4. The apparatus of claim 3 wherein said receiving means comprises amplifying means and detecting means and wherein said signaling means includes switching means normally energized in response to the output of said detecting means, said switching means causing operation of said signaling means when the output of said detecting means drops due to the cessation of said signals on a plurality of wavelengths in said preselected band other than said preselected wavelength and said another preselected wavelength.

References Cited hy the Examiner UNITED STATES PATENTS 2,346,889 4/44 Wullschleger 343--225 2,437,876 3/48 Cohn 325464 2,879,383 3/49 Powell 325466 2,993,991 7/61 Lundahl 325466 OTHER REFERENCES QST, June 1956, pp. 17-l9 and 140, Conelrad Alarm Circuits.

QST, January 1957, pp. 49 and 134, Hints for the Experimenter.

Radio and TV News, April 1957, p. 66, Conelrad the Easy Way, John T. Frye.

The Cornell-Dublier Capacitor, Conelrad Circuits, vol. 23, No. 3, March 1958, pp. 3-9.

Electronics, May 23, 1958, pp. 74-77, Alarm System Uses Gated Neon Warbler, R. L. Ives.

NEIL C. READ, Primary Examiner.

IRVING SRAGOW, Examiner.

Patent Citations
Cited PatentFiling datePublication dateApplicantTitle
US2346889 *May 18, 1942Apr 18, 1944Arthur C WullschlegerLighting control system
US2437876 *Jul 9, 1945Mar 16, 1948NasaSignal receiver and warning device
US2879383 *May 13, 1957Mar 24, 1959Truman W PowellSignal monitoring apparatus
US2993991 *Sep 21, 1959Jul 25, 1961Lundahl Ernest WCommunication device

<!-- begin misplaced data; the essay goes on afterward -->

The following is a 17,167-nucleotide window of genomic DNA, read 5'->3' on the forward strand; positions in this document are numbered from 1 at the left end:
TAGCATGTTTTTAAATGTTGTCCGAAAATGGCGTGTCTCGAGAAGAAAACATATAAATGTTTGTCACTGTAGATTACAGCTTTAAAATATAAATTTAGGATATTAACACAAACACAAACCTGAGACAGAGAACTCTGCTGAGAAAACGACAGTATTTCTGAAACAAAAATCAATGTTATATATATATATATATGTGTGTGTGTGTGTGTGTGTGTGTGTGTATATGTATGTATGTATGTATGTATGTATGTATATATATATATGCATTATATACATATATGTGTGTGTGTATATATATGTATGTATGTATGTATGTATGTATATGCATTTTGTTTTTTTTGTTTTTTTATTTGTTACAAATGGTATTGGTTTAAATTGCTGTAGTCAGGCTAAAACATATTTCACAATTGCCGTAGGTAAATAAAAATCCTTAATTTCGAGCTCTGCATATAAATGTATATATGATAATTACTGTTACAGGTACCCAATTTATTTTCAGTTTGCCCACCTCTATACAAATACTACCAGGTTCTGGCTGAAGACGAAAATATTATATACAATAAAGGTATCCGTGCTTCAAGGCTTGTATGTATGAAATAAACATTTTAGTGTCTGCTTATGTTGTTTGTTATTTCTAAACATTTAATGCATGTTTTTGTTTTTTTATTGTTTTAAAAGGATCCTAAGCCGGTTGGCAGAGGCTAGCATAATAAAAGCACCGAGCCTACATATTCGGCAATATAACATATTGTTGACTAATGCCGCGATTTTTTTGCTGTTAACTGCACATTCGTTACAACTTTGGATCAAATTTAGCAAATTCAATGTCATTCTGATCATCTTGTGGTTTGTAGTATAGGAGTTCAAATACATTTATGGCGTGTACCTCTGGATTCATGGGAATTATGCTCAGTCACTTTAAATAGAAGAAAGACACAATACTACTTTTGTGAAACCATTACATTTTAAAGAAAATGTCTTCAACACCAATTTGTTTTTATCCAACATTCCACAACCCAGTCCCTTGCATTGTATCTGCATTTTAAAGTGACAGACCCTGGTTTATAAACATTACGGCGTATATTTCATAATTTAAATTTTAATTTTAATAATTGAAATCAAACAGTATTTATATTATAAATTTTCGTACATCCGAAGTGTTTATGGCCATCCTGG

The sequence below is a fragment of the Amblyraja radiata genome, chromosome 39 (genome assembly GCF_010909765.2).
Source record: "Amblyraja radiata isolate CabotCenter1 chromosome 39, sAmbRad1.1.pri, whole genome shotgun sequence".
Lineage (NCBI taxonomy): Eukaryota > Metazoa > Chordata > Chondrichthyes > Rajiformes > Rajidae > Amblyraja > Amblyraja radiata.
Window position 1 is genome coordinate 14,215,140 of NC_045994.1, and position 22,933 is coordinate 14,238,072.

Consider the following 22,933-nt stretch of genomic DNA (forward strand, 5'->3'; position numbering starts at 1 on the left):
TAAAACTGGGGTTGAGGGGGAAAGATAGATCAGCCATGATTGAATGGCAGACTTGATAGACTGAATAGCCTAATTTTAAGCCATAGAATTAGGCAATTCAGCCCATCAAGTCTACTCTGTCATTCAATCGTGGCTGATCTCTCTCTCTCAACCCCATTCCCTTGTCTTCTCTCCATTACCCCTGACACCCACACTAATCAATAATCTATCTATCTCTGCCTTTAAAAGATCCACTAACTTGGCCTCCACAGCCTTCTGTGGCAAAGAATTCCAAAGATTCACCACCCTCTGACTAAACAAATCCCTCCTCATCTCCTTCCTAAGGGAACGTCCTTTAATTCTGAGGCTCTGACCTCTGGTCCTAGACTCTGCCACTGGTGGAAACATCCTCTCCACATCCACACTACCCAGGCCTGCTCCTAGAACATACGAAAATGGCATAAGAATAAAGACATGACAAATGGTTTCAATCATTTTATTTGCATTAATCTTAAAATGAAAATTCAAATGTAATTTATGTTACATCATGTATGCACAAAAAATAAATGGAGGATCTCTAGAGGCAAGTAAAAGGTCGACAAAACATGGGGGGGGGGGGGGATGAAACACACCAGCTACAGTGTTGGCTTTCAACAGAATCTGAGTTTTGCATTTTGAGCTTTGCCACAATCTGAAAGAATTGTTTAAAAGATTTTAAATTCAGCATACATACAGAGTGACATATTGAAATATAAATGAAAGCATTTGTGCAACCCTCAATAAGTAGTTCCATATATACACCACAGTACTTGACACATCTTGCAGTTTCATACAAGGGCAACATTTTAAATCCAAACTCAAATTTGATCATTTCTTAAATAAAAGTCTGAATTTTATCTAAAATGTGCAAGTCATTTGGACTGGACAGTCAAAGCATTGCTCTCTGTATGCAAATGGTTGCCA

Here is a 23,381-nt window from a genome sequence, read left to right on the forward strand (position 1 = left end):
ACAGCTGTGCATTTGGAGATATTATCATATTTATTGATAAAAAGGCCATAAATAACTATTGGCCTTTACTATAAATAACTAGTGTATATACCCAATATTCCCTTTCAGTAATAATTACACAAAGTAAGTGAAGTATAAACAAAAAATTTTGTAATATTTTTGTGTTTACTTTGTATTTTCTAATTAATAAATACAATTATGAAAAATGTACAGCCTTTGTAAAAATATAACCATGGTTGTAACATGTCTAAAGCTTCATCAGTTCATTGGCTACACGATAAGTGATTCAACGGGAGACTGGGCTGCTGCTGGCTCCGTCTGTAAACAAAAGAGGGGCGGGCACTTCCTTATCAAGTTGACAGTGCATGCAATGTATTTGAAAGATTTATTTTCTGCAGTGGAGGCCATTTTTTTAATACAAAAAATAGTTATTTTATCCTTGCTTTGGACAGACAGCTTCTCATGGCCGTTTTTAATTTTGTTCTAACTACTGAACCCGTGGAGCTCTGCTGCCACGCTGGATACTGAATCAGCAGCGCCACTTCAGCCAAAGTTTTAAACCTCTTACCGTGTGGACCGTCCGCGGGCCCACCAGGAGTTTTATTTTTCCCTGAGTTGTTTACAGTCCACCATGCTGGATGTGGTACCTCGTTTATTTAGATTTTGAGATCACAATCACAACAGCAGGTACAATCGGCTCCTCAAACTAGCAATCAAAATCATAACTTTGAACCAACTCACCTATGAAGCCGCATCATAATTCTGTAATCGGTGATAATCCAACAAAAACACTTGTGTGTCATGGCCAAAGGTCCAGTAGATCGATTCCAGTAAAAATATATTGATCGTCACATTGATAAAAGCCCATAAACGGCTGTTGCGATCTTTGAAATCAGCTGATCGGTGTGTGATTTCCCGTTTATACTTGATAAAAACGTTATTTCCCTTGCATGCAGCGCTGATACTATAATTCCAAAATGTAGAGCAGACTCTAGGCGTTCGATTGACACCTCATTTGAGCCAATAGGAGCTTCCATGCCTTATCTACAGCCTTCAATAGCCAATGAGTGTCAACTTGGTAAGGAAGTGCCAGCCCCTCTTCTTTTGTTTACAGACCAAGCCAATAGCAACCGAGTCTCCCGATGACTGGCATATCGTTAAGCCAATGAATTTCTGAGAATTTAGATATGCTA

Referenced by
Citing PatentFiling datePublication dateApplicantTitle
US3266031 *Dec 30, 1963Aug 9, 1966Chubb Mosler And Taylor SafesAlarm system
US3846773 *Aug 18, 1972Nov 5, 1974Frey PBattery operated surveillance device
US3980996 *Sep 12, 1973Sep 14, 1976Myron GreenspanSelf-sustaining alarm transmitter device
US4122396 *Feb 18, 1976Oct 24, 1978Grazier James AStable solar power source for portable electrical devices
US4275274 *May 29, 1979Jun 23, 1981English Tim GAudio visual monitoring system for announcing a message upon detection of a monitored condition
US4764757 *Mar 12, 1987Aug 16, 1988Demarco Frank GSecurity detection and location system with independent local alarm and communications circuits
US4797657 *May 27, 1987Jan 10, 1989Instant Security Systems, Inc.Portable self-contained intrusion detector for passenger aircraft
US4978942 *Jun 30, 1989Dec 18, 1990Bruce Richard LDisguised beam-break security system
US5440289 *Jul 28, 1992Aug 8, 1995Riordan; Dennis E.Combined alarm system and window covering assembly
Classifications
U.S. Classification340/600, 340/507, 361/182, 340/515, 340/692, 455/130, 340/870.39, 340/691.8, 340/333
International ClassificationH04B1/24, H04B1/22
Cooperative ClassificationH04B1/24
European ClassificationH04B1/24